Slammer Cobia Caught Where They’re Not Supposed to Exist

A Connecticut angler thought he was hooked up to a shark, until a friend clued him in that he’d boated a regionally rare fish—and a likely state record cobia.

Connecticut record cobia
John Bertolasio with his stud Connecticut cobia. Courtesy Connecticut Fish and Wildlife

The fish was tough and deep, and even though Connecticut angler John Bertolasio thought he was battling a shark, he stayed the course and boated the fish. It took 90 minutes to land it, which Bertolasio still believed to be a heavyweight shark.

Until he sent a photo of his catch to a buddy.

“John did not know what he had caught until he sent the picture of the fish to a friend,” according to a Facebook Post from Connecticut Fish and Wildlife (DEEP). “Once he found out it was legal (and good eating), he kept it.”

Bertolasio used a live eel bait on Long Sand Shoal to dupe the fish. Then he battled the 44-pound cobia for 1.5 hours, even breaking his fishing rod in the process when the fish made a deep, straight down run.

The DEEP reports that Bertolasio’s cobia unofficially measured 54-inches long and weighed 44-pounds.

Cobia are so rare in the Northeastern U.S., that the DEEP saltwater record fish listing doesn’t even mention cobia. The species is so infrequently caught off Connecticut that the state relegates the species to an “Exotic Marine Species Category”.

There, the official Connecticut record for cobia is an 18-pounder, caught in 2008 by anger Nicholas Carafeno off East Haven. Once Bertolasio has his cobia’s weight certified on proper scales and fills out state record paperwork, his fish should easily be the top cobia ever caught in the state.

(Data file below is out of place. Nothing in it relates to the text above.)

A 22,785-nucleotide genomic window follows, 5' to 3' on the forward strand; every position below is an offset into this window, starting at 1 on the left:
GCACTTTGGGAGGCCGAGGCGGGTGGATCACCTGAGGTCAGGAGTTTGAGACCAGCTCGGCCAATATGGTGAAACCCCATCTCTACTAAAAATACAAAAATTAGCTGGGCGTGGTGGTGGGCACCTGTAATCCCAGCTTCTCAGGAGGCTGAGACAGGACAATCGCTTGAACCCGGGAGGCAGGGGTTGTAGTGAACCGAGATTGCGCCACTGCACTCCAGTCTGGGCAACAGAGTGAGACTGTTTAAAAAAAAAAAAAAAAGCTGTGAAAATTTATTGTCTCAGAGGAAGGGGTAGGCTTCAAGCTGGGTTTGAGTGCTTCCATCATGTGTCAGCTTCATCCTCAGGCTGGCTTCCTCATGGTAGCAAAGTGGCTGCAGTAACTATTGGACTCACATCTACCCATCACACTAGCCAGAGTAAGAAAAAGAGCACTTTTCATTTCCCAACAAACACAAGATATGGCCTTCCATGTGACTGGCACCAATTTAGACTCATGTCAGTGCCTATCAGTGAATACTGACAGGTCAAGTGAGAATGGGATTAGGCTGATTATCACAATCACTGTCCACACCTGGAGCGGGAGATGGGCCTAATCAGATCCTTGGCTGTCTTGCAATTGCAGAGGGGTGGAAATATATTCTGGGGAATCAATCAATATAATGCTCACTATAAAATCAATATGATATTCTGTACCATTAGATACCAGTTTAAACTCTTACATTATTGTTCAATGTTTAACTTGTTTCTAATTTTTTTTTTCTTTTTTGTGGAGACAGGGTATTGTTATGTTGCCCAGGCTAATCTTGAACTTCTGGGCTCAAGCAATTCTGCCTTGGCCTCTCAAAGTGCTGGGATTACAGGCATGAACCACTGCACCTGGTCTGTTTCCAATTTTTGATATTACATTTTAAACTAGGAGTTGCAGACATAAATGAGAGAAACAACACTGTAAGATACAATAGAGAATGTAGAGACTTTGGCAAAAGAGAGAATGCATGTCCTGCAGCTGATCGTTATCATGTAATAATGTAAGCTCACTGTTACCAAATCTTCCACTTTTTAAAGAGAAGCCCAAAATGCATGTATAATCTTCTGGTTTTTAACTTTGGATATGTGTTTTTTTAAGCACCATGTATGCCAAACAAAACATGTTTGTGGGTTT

Long Sand Shoal where Bertolasio caught his fish is located in the Connecticut portion of Long Island Sound. Long Sand Shoal stretches six miles from east to west, paralleling the towns of Old Saybrook and Westbrook, Connecticut and 1.5 miles south of Cornfield Point.

Cobia are a popular and much sought after fish wherever they’re found, which usually is in the South Atlantic and Gulf of Mexico region. There, 20 to 40 pounders are caught regularly, and fish pushing 100 pounds are occasionally taken.

Their demeanor, size and swimming style is very shark-like, and they commonly are mistaken for the toothy predators. Cobia, however, do not have such fearsome dentures, but are very strong fighters on hook and line.

The IGFA All-Tackle World Record cobia weighed a remarkable 135-pounds, 9-ounces, caught off Shark Bay, Australia in 1985 by Jarvis Walker using a mullet bait.

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